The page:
Beth Mead, Lena Oberdorf and Alexia Putellas have been announced as the final three contenders in the running to win the 2022 UEFA Women's Player of the Year accolade.

The trio had been named on the initial shortlist of 22 players, which has now been whittled down to just three names ahead of next week's award ceremony in Istanbul.

Arsenal attacker Mead is rewarded for an impressive showing at the Women's Euros, where she was crowned Player of the Tournament after leading the scoring charts in England's triumph on home soil.

Oberdorf won the Young Player of the Tournament award after helping Germany to another final, having also played a crucial role in Wolfsburg winning the domestic double last season.

Spain star Putellas was absent from the tournament through injury, but the 2021 Ballon d'Or Feminin winner enjoyed the most prolific season of her club career thanks to 34 goals in Barcelona's clean sweep of Spanish trophies in 2021-22.

Wolfsburg and Germany striker Alex Popp narrowly missed out on the top three, while Aitana Bonmati of Barcelona and Spain finished fifth in the voting.

UEFA also announced the Women's Coach of the Year nominees on Wednesday, with England coach Sarina Wiegman joined by Sonia Bompastor and Martina Voss-Tecklenburg of Lyon and Germany respectively.

Lyon coach Sonia Bompastor says Saturday's Women's Champions League final against Barcelona will be a "50-50" affair, despite the Blaugrana's favourites tag.

The French outfit are seeking an eighth title against Jonatan Giraldez's side, who have suffered just one loss this term across all competitions.

Bompastor is seeking to become the first woman to win the Champions League as both a player and a manager after 2011 and 2012 triumphs with Lyon.

The chance for looming history means she is determined her side will not be discounted in Turin.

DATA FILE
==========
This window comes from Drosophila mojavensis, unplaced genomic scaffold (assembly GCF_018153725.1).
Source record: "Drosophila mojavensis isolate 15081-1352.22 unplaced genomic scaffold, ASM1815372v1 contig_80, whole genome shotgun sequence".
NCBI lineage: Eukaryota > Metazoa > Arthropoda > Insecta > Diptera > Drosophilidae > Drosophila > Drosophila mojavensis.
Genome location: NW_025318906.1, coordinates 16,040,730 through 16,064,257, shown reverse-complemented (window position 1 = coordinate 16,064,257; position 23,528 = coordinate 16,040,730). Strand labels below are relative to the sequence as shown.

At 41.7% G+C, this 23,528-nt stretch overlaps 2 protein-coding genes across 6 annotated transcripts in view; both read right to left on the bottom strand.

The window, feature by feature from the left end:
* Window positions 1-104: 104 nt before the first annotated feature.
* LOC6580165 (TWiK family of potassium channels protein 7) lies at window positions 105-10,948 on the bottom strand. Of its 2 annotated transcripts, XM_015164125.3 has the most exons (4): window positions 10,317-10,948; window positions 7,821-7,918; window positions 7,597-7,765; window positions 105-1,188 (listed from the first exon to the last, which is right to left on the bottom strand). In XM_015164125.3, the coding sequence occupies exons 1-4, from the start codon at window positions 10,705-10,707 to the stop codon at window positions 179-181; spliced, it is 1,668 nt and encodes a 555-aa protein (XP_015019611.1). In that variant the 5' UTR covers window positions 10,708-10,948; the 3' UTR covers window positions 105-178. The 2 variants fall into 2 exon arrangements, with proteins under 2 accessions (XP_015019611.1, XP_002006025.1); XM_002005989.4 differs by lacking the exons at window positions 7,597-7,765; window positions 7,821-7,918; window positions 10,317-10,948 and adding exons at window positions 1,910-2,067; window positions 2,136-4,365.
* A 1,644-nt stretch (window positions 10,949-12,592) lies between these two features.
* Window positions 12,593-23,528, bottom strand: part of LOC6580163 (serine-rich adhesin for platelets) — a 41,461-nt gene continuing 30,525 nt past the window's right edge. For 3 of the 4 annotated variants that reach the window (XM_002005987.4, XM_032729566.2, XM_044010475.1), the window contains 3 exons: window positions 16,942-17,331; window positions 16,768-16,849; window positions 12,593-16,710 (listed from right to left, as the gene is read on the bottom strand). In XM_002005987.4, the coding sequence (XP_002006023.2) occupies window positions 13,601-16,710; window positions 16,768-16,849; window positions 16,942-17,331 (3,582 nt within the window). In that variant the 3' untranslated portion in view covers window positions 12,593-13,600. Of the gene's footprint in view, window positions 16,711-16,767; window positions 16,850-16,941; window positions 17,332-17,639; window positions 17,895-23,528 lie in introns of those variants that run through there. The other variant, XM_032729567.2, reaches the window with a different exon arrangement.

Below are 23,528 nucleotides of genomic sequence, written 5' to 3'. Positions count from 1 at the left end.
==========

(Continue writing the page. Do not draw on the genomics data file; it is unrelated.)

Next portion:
"Let's not forget Lyon have a lot of experience," she said at Friday's pre-match news conference. "This allows us to know how to approach it, but a final is 50-50. A magician never reveals their tricks.

"But our team is a talented and we have the skill set necessary to give them a run for their money, which is what we're going to do.

"This is a 10th final for Lyon and the chance to win an eighth title. That's more important than anything for me as an individual."

Barcelona forward Asisat Oshoala, meanwhile, insists her side will not underestimate their opponents and their impressive pedigree too, even on the cusp of a famous clean sweep.

"Lyon are a well respected team in Europe – they won the Champions League five years in a row and they are obviously the team to beat here," she said.

"They're much stronger than they were three years ago. It would be good to win the Champions League again, not because it is Lyon we're playing against but because it's going to be an amazing experience for us to have it back-to-back.

"We're getting closer to our goal, we're getting closer to where we want to be, so on the day I think it's going to be amazing.

"It will be nice to play in front of a full stadium again with an amazing atmosphere, beautiful soccer from beautiful and great teams in Europe."

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